Tomorrow, 21 December, is the deadline for the transposition into national legislation of the recast Qualification Directive, which aims at introducing a uniform status and protection for refugees and persons eligible for subsidiary protection. Member States bound by the Directive must have brought into force the domestic legislation necessary to comply with the Directive.

The recast constitutes a step towards EU-wide harmonisation of eligibility criteria for international protection and a selection of minimum standards of protection. The recast extends the definition of family including minor children regardless of whether they are dependent or not on the beneficiary of international protection; introduces an explicit obligation for Member States to take into consideration gender-related aspects (e.g. gender identity for the purpose of the concept of membership of a particular social group); and explicitly mentions the principles of the best interests of the child as a primary consideration for Member States – in particular in the context of the principle of family unity and the child’s general well-being, safety and social development.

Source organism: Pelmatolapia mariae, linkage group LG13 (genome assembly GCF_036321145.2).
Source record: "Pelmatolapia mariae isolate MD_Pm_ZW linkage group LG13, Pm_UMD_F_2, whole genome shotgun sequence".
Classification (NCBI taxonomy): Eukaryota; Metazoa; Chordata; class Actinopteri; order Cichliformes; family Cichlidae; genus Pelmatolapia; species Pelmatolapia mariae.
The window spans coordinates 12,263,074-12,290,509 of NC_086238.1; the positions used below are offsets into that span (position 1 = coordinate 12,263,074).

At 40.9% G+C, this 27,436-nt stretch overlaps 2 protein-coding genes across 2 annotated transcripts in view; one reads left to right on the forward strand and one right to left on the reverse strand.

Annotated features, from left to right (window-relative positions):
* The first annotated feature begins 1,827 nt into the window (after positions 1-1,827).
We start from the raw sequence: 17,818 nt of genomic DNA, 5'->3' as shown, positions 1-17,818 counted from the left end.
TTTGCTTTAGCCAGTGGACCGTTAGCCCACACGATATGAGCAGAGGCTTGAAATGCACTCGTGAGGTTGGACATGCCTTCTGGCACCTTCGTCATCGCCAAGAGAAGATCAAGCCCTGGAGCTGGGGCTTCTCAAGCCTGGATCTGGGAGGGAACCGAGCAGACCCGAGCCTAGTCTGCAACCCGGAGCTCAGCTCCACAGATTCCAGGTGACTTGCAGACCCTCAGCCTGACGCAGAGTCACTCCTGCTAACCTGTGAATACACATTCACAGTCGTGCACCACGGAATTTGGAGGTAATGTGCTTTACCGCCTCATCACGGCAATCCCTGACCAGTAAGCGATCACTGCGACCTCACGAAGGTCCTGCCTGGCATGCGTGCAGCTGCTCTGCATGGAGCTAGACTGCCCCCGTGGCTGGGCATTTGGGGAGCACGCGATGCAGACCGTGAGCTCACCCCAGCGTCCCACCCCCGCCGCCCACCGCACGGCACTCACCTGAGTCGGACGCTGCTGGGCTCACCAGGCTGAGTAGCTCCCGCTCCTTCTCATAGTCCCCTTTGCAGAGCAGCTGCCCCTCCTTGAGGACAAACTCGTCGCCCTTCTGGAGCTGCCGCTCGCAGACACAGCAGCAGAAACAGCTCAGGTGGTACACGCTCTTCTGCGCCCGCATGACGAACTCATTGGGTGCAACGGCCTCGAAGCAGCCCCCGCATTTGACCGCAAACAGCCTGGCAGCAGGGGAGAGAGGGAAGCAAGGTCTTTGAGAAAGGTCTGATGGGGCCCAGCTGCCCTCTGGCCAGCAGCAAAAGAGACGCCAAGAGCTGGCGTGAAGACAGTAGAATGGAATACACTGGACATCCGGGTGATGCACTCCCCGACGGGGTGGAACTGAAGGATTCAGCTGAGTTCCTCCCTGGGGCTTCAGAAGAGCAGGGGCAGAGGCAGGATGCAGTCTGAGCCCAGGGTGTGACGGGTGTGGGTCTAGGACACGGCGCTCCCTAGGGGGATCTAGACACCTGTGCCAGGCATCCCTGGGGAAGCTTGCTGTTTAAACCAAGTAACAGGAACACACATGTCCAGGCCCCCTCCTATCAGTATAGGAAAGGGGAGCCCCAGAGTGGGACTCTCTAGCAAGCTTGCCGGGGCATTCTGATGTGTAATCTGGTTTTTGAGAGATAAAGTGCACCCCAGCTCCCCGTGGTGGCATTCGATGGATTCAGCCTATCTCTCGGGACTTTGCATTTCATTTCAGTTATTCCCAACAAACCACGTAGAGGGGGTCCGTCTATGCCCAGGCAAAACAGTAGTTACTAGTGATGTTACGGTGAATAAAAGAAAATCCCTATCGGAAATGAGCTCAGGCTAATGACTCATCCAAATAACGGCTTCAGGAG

In 7 October 2013, ECRE published an Information note, providing guidance as to the effective implementation of the recast Qualification Directive, in a manner consistent with international human rights and refugee law. It outlined amendments introduced by the recast and provided recommendations as to the interpretation of certain provisions, which were left unaddressed by the recast, but remain areas of concern.

The recast Directive was adopted in December 2011 and is binding on all EU Member States, except for the UK, Denmark and Ireland, who have opted out of the recast Directive. However, the UK and Ireland remain bound by the previous 2004 Directive.



This article originally appeared in the ECRE Weekly Bulletin of 20 December 2013
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